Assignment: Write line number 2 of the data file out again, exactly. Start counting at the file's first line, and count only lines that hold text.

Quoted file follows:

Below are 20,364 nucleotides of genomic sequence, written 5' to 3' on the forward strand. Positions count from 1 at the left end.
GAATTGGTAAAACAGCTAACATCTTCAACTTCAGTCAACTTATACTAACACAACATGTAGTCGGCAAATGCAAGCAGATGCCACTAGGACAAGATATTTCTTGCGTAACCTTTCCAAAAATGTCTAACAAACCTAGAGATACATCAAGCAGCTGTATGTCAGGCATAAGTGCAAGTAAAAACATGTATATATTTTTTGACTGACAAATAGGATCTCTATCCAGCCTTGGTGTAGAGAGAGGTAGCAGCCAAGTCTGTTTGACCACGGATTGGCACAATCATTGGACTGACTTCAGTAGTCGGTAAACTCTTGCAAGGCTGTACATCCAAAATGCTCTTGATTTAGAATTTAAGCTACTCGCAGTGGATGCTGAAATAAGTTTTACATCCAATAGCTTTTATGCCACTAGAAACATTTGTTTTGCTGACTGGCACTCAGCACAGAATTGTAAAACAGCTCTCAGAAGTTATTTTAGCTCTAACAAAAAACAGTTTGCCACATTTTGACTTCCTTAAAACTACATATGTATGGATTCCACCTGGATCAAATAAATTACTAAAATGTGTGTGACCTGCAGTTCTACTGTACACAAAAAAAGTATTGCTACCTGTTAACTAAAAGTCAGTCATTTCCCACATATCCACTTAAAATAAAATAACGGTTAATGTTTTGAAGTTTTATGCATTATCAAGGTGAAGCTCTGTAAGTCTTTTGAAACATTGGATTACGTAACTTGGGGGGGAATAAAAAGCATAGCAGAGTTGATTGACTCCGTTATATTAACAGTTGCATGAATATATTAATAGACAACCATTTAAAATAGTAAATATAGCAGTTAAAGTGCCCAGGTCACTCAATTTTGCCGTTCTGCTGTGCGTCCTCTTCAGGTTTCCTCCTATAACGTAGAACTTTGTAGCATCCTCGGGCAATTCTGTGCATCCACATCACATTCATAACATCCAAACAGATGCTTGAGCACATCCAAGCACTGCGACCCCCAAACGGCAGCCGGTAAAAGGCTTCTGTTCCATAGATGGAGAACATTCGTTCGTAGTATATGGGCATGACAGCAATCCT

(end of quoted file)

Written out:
GAATTGGTAAAACAGCTAACATCTTCAACTTCAGTCAACTTATACTAACACAACATGTAGTCGGCAAATGCAAGCAGATGCCACTAGGACAAGATATTTCTTGCGTAACCTTTCCAAAAATGTCTAACAAACCTAGAGATACATCAAGCAGCTGTATGTCAGGCATAAGTGCAAGTAAAAACATGTATATATTTTTTGACTGACAAATAGGATCTCTATCCAGCCTTGGTGTAGAGAGAGGTAGCAGCCAAGTCTGTTTGACCACGGATTGGCACAATCATTGGACTGACTTCAGTAGTCGGTAAACTCTTGCAAGGCTGTACATCCAAAATGCTCTTGATTTAGAATTTAAGCTACTCGCAGTGGATGCTGAAATAAGTTTTACATCCAATAGCTTTTATGCCACTAGAAACATTTGTTTTGCTGACTGGCACTCAGCACAGAATTGTAAAACAGCTCTCAGAAGTTATTTTAGCTCTAACAAAAAACAGTTTGCCACATTTTGACTTCCTTAAAACTACATATGTATGGATTCCACCTGGATCAAATAAATTACTAAAATGTGTGTGACCTGCAGTTCTACTGTACACAAAAAAAGTATTGCTACCTGTTAACTAAAAGTCAGTCATTTCCCACATATCCACTTAAAATAAAATAACGGTTAATGTTTTGAAGTTTTATGCATTATCAAGGTGAAGCTCTGTAAGTCTTTTGAAACATTGGATTACGTAACTTGGGGGGGAATAAAAAGCATAGCAGAGTTGATTGACTCCGTTATATTAACAGTTGCATGAATATATTAATAGACAACCATTTAAAATAGTAAATATAGCAGTTAAAGTGCCCAGGTCACTCAATTTTGCCGTTCTGCTGTGCGTCCTCTTCAGGTTTCCTCCTATAACGTAGAACTTTGTAGCATCCTCGGGCAATTCTGTGCATCCACATCACATTCATAACATCCAAACAGATGCTTGAGCACATCCAAGCACTGCGACCCCCAAACGGCAGCCGGTAAAAGGCTTCTGTTCCATAGATGGAGAACATTCGTTCGTAGTATATGGGCATGACAGCAATCCT